(Plantago coronopus) In Glamorgan, where it appears to have been very common, the roots and leaves were made into a decoction, sweetened with honey, and given as a cure for hydrophobia (Trevelyan). Hill had heard of the cure, but gave it little credit: "it is said also to be a remedy against the bite of a mad dog, but this is idle and groundless", but he did recommend the leaves, "bruised, and applied to a fresh wound [to] stop the bleeding and effect a cure". Sometimes the whole plant was hung round the neck as an amulet against the ague (Allen), but this seems to come from Gerard, although he wanted for wearing round the neck: "unto men, nine plants, roots, and all; and unto women and children seven".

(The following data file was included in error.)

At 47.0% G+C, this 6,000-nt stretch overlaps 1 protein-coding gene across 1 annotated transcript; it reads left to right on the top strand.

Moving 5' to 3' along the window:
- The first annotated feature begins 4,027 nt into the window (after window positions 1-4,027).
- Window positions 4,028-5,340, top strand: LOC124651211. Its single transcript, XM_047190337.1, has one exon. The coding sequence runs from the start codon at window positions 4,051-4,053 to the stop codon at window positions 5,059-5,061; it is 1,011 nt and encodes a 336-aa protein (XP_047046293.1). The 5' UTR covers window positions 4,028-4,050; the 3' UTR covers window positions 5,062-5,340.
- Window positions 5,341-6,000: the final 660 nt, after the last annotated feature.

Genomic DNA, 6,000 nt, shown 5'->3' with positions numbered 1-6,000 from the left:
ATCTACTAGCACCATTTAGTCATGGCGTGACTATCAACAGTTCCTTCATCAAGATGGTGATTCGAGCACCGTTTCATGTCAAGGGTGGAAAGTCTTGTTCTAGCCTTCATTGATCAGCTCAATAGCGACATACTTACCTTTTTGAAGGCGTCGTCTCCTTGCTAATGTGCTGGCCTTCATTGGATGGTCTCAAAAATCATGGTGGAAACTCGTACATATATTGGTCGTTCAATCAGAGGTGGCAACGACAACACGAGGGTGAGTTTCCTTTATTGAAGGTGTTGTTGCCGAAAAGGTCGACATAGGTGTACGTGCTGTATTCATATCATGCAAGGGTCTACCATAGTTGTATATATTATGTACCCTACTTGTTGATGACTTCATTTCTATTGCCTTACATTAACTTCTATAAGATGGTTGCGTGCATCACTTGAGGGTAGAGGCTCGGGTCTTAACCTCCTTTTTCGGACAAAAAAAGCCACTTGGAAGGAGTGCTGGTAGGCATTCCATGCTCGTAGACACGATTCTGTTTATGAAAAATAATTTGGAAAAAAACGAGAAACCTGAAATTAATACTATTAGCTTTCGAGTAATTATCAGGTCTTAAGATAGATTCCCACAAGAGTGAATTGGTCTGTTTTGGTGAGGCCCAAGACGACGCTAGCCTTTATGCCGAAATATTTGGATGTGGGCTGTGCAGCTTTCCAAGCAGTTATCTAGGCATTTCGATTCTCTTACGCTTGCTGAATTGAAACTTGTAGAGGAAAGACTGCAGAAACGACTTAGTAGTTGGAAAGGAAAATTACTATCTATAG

Early prescriptions include one for toothache "Shave hartshorn and seethe it well in water, and with the water wash the teeth, and hold it hot in thy mouth a good while. And thou shalt never have the toothache again" (!) (Dawson. 1934), hartshorn being another name for Buck's Horn Plantain.
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